A primary prerequisite for a credible, effective negotiation process is its ability to command confidence across the Palestinian rank and file. For this reason, a further need is for future processes of dialogue and negotiation to embrace the major constituencies within the Palestinian body politic. An inclusive approach will ensure that Palestinians see themselves and their interests reflected in the process. It will also pay dividends in enhancing the likelihood of negotiation outcomes being accepted.
Closely related to the requirement of an inclusive negotiation process is the imperative of investing in efforts to heal the intra-Palestinian rift. The Fatah-Hamas divide is more entrenched than ever, a threat to the Palestinian cause and to the durability of any negotiation process. The old adage, "a house divided against itself cannot stand" has a chilling resonance to the current hostility within the Palestinian camp. The perils of this impasse should be acknowledged more candidly, and the necessary resources and pressure invested to help the ‘warring’ sides towards an accommodation - if not a reconciliation.
Another requirement relates to the issues to be addressed in negotiations. The lessons of the past and the realities of the Palestinian condition suggest that a comprehensive negotiation agenda may help to advance the process. The current emphasis on halting Israeli settlements must be complemented by attention to the variety of outstanding issues – the release of Staff Sergeant Gilad Shalit, the strictures of closure, blockade and lack of humanitarian access and the systematic demolition and/or confiscation of Palestinian homes and structures. Credible efforts to resolve these and other human rights related questions will go a long way to create an atmosphere that enhances the prospects of dialogue.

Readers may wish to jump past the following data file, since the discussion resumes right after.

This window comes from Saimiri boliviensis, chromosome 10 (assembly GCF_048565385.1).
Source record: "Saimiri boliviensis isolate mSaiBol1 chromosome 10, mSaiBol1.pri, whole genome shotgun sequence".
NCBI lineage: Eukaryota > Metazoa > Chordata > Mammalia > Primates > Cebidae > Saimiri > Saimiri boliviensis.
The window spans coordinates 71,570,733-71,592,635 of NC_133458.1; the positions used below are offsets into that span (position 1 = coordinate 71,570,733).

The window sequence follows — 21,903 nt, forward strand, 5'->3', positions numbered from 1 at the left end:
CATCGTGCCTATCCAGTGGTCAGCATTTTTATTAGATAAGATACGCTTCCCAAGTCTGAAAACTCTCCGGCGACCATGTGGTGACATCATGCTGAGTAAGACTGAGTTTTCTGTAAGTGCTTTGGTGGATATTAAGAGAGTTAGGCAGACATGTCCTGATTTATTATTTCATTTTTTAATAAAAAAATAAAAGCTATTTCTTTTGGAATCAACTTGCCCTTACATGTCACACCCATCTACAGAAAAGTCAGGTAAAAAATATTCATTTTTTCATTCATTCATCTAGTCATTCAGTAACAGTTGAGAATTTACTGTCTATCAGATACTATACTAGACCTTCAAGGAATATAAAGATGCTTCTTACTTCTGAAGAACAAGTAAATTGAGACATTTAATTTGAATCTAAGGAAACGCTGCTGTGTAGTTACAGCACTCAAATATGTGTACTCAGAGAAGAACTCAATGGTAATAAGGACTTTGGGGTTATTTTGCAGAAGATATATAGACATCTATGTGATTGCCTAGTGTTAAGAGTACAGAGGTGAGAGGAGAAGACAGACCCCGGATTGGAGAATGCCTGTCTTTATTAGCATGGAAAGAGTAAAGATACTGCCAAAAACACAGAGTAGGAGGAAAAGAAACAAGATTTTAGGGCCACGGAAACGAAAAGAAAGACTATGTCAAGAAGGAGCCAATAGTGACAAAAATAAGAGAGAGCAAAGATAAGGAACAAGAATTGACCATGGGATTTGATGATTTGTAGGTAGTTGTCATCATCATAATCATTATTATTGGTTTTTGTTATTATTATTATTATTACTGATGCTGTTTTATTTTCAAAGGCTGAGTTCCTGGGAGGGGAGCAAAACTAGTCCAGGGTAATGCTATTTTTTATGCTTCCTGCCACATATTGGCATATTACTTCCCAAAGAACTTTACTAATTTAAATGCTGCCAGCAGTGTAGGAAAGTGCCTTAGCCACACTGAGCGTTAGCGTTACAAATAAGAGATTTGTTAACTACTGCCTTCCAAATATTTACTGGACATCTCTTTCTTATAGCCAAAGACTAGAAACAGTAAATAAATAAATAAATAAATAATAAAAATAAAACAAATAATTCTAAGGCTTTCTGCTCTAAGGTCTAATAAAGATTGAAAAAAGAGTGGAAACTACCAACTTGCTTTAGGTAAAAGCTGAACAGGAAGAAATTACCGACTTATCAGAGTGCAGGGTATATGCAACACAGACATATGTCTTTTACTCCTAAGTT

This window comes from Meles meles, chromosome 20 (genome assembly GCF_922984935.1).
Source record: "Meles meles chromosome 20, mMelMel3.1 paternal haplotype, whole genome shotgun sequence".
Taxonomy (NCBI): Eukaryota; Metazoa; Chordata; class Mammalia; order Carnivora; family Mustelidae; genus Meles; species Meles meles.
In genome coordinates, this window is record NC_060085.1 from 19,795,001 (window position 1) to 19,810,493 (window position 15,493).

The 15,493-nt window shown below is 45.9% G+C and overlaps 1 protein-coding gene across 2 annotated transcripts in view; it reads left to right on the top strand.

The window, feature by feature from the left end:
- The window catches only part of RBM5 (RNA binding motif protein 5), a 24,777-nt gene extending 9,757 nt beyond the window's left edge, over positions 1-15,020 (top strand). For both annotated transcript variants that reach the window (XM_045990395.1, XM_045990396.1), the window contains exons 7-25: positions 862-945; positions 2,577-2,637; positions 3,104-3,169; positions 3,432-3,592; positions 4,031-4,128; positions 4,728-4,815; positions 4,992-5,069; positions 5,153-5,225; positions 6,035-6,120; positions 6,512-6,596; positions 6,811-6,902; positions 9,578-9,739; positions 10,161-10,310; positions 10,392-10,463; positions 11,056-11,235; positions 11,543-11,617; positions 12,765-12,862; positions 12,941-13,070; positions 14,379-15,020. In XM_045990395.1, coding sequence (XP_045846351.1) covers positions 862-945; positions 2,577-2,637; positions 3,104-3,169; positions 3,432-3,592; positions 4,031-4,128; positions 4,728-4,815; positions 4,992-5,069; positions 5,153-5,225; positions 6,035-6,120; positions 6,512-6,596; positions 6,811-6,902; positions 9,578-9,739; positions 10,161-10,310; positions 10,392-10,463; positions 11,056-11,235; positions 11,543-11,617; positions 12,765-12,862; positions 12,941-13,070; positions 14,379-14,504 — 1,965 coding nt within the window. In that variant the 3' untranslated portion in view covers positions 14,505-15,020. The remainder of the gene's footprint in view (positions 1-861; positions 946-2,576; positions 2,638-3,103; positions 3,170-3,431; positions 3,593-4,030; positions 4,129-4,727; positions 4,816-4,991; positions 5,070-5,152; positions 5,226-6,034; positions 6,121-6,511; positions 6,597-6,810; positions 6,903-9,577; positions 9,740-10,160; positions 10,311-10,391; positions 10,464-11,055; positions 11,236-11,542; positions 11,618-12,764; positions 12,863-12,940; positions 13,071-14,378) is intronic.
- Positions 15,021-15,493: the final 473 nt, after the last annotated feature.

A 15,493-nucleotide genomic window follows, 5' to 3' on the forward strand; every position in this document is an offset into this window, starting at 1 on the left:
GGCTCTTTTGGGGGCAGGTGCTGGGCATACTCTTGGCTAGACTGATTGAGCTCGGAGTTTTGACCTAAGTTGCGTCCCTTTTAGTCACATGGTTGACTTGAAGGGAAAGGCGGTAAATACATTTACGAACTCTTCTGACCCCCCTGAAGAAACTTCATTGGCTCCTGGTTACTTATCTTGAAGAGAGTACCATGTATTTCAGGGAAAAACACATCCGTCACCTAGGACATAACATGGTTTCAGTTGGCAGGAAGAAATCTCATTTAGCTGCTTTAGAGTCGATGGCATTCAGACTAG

From the standpoint of UNRWA’s mandate, I place particular emphasis on the need to reflect seriously in any negotiation process the interests and concerns of Palestine refugees. Issues of refugee return and settlement are especially complex in the Palestinian context. Accordingly, the principles of informed choice must serve as the basis for clarifying refugee expectations and the rights attached to choices the refugees themselves might make. Ensuring that the refugee voice is heard and refugee choice ascertained and respected will ensure that the outcome of any dialogue or negotiated settlement will benefit from the understanding – if not the full support – of the refugee constituency, and will thus be accorded the credibility required to stand the test of time.
I am of the firm conviction that this conflict and the condition of Palestinians and Palestine refugees can and must be resolved. The cry for peace, so powerful among millions of ordinary Palestinians, must not go unheeded for much longer. To respond to that cry, States and political actors must remain open to the possibilities that exist amidst the harsh realities, and seize the opportunities that have been overlooked over the years.
Europe is well placed to be a catalyst and agent of positive change. In addition to the resources and the international authority you have at your command, and your unstinting support for UNRWA, you bring to the Israeli-Palestinian table your own experience of emerging from decades of armed conflict and deep divisions to become a united continent in which human rights, prosperity and the rule of law flourish. It is to such a transformation that Palestinians and Palestine refugees aspire. For our own sake, as much as theirs, let us work together to realize their ultimate vision of a viable State of Palestine, thriving in peace and security with its neighbours.